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Total Comments: 11
  1. 0

    Never been proven to work in humans, just rats.

  2. 0

    Never been proven to work in humans, just rats.

  3. 0

    an american university study has found bangladesh factories that produce turmeric powder mix lead with it to enhance the colour

  4. 0

    I fell for the blurb and bought ‘Tumeric-Curcumin with BioPerine’ capsules. After taking about 3o capsules so far, I’ve not noticed any value whatever. I will finish the package of 60 to see if they do help.

    • 0

      It also depends on the strength – I believe at least 600mg (equivalent) of curcuminoids taken twice a day would be reasonable, e.g. the Blooms product. Captain has made some typical & sensible comments below based on long experience. But then again there should be a proper study for it, as the benefits mentioned in Healthline have been known for a while now, but obviously no drug companies are seriously funding research since it may drive a lot of other more profitable alternatives out of the market. Also, while there are several unnecessarily negative comments here, the results simply could vary for individuals. I would be more positive to it given the range of benefits mentioned on Healthline.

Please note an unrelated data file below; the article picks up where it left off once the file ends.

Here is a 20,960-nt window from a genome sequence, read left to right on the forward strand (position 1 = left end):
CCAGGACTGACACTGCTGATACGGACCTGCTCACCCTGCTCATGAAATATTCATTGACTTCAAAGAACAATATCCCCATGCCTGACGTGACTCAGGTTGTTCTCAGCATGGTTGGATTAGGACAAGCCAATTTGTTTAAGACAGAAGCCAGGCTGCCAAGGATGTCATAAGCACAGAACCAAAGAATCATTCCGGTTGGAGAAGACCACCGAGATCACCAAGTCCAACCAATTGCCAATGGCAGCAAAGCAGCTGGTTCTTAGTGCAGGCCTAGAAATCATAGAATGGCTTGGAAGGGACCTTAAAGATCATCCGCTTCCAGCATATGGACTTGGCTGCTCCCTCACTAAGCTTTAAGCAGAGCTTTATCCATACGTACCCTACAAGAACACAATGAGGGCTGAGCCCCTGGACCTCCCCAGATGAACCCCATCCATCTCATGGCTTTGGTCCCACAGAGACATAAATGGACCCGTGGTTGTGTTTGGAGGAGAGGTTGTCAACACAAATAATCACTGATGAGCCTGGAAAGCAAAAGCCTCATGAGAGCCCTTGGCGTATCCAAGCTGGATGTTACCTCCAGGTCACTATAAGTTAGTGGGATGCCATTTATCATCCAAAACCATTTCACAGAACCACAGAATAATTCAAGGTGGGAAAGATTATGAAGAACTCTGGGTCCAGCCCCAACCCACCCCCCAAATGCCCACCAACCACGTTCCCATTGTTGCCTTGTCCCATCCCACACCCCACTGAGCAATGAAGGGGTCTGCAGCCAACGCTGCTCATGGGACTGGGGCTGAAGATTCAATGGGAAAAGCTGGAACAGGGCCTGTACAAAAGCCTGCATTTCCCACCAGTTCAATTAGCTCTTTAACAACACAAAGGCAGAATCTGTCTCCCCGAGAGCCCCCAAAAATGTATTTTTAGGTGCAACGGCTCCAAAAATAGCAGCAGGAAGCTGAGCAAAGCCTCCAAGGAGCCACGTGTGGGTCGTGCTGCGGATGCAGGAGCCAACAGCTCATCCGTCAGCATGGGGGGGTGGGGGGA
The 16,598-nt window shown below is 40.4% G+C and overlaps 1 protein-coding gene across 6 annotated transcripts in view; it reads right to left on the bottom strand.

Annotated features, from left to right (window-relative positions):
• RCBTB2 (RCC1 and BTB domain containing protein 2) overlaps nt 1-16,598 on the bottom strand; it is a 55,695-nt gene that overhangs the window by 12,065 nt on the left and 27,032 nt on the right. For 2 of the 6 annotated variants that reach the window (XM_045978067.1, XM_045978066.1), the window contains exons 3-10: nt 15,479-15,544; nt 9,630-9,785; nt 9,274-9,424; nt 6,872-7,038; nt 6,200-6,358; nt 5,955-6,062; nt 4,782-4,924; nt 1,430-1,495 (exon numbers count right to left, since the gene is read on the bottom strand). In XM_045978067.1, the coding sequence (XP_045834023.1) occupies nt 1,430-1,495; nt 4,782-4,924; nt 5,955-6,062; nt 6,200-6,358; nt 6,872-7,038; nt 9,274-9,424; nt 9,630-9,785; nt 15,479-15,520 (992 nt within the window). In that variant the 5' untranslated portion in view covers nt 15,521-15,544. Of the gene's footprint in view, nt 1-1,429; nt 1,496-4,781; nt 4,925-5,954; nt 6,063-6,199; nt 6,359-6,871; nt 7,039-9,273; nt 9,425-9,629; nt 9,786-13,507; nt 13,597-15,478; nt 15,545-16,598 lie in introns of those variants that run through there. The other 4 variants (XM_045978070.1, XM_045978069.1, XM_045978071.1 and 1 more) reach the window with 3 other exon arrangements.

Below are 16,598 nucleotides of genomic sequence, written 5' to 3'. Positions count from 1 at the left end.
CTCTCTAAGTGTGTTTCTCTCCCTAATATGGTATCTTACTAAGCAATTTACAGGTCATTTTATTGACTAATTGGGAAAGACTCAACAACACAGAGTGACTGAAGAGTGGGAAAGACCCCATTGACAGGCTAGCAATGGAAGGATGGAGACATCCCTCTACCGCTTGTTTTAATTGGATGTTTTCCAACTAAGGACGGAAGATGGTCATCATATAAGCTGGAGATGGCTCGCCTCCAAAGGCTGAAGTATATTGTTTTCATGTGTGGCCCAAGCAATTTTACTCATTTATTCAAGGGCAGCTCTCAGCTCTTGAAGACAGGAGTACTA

5. 0

    I’ve been told not to take turmeric like this if you have gall stones – and most of us do – so best left alone.

  6. 0

    I have been taking a turmeric and black pepper tablet every day for some years now. I am 61 and have slightly dodgy knees with not much cartilage left. I think it has improved things slightly though having said that they are getting bad again, maybe just deteriorating now.

    • 0

      I have been taking a small spoonful of tumeric for several years. I have had rheumatoid arthritis In my fingers since I was about 16 and osteoarthritis in my toes (broken bones from cross country running accidents). I thought that the tumeric eased the pain especially in my fingers.

      However we were recently on holidays overseas and I did not take my daily dose of tumeric for 7 weeks and the pain in my fingers and toes increased. Since we have been back and into our usual routine (including taking my daily dose), the pain seems to have decreased again.

      I suppose the tumeric has effects on some and maybe not on others.

  7. 0

    Tried it in various doses over a lengthy period of time made absolutely no difference and made me a bit nauseated. Tried other things including green lipped muscle extract, all to no effect. Cartilage described on MRI as “macerated with multiple full thickness tears”. The only things that has helped (and helped a great deal) is what my orthopaedic surgeon said would work in the first place…. durolane injections into the joint. This is a mixture of anti-inflammatory cotrico-steroids and Hyalauronic acid (important component of cartilage.) Works a treat, then fades after 6 months , then time to have it again. Not cheap though about $500 per injection, but better than undergoing knee replacement.

  8. 0

    What about the latest news that powdered tumeric is laced with some sort of lead to enhance the yellow colouring in some tumeric-producing countries?

  9. 0

    Exercise works